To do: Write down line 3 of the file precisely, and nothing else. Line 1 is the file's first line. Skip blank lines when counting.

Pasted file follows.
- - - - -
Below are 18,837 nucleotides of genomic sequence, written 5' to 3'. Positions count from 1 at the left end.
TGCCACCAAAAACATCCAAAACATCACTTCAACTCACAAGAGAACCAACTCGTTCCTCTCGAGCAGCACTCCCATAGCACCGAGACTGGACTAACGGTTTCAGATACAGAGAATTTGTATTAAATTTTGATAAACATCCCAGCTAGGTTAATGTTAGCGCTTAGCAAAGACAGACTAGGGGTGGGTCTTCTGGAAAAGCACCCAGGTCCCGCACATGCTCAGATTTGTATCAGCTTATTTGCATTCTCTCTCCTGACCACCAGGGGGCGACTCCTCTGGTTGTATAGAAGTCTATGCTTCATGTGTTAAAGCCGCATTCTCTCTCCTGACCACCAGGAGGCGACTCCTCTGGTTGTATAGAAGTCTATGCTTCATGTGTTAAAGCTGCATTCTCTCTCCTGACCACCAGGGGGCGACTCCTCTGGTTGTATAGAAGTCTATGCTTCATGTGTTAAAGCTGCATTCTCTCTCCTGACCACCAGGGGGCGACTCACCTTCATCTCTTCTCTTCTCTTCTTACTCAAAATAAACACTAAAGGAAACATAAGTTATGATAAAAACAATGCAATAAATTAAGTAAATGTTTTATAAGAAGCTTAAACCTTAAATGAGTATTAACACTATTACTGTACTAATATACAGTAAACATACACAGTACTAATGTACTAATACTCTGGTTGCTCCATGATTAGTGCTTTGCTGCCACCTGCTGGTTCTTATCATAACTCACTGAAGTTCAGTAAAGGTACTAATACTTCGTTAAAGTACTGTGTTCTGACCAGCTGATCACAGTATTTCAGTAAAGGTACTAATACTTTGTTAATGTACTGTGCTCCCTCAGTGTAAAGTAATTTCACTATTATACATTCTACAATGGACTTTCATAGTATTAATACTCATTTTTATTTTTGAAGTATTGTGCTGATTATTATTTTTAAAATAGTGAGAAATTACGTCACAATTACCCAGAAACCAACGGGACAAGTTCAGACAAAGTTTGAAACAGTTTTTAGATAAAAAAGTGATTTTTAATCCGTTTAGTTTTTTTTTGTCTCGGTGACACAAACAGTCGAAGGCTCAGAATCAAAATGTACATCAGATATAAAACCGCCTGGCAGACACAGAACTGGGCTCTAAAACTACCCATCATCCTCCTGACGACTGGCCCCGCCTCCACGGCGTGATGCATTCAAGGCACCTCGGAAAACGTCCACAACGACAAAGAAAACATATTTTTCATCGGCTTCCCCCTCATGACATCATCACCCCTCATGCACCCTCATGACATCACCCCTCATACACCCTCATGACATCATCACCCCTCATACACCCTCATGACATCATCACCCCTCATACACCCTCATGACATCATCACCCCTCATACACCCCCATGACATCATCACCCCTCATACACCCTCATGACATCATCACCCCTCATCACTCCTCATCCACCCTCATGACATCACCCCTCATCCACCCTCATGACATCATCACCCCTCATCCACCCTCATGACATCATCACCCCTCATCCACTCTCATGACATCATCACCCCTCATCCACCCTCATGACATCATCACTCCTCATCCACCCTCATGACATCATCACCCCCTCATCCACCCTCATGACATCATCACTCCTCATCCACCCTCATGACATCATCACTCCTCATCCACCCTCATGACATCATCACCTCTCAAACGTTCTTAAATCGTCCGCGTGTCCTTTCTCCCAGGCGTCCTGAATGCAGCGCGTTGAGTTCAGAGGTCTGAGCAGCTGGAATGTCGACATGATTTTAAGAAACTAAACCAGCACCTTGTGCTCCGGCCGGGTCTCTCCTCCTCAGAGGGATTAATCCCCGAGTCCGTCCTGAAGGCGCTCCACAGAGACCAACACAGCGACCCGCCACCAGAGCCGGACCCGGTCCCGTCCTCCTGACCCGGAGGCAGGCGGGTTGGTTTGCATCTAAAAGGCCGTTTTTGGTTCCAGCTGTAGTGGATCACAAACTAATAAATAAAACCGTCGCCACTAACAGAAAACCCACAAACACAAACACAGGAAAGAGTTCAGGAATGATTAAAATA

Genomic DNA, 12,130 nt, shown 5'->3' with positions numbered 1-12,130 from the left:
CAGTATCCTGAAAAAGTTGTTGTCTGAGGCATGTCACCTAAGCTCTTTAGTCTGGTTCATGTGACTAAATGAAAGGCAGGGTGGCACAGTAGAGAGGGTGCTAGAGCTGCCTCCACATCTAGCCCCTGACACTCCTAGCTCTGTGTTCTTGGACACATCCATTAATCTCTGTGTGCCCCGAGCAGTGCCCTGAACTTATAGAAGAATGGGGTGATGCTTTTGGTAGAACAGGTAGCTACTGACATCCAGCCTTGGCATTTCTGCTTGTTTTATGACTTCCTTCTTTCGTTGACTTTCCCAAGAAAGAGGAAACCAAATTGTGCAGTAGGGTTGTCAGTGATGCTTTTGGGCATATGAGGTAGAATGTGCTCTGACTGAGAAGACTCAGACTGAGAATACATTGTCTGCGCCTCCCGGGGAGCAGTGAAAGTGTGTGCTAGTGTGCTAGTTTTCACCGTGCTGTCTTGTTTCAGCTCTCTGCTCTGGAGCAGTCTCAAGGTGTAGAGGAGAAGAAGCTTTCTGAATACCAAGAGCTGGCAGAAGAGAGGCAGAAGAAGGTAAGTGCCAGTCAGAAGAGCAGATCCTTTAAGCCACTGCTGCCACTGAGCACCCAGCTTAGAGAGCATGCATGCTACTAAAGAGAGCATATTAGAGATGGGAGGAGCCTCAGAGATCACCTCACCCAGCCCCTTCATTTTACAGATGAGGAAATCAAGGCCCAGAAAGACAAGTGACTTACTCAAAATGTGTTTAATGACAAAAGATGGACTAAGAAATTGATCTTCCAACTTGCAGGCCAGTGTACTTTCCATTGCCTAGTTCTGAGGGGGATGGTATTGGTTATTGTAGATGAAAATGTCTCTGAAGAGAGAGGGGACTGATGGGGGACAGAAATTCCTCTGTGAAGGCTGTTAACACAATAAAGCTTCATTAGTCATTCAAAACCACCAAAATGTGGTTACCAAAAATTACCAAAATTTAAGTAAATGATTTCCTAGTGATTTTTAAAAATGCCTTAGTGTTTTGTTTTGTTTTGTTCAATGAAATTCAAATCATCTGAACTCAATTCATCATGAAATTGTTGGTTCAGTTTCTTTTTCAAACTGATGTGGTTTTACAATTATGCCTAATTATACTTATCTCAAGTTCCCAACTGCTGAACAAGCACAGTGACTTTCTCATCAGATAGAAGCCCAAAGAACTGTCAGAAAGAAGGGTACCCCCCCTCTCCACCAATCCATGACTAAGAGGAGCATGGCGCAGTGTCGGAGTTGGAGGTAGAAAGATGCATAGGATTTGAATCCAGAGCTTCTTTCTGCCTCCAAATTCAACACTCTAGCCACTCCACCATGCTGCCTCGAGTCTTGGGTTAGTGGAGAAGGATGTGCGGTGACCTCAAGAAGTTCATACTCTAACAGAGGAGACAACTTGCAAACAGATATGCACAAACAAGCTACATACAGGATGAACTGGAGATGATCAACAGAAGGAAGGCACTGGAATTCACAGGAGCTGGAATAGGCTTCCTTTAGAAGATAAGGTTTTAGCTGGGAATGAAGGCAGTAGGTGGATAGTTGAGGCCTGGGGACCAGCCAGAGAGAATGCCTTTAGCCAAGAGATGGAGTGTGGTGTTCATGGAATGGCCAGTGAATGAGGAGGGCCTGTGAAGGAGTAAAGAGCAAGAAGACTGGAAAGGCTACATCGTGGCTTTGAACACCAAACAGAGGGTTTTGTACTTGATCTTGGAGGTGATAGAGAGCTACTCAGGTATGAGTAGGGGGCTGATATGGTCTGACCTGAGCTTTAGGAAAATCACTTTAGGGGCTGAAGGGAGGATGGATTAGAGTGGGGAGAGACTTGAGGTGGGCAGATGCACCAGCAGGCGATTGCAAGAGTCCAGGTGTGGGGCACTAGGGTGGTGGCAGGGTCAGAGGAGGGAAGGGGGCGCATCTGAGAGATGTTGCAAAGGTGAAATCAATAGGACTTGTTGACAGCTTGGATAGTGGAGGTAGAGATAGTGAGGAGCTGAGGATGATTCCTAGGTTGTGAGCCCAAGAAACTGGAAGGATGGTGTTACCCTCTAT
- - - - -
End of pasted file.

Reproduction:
Genomic DNA, 12,130 nt, shown 5'->3' with positions numbered 1-12,130 from the left: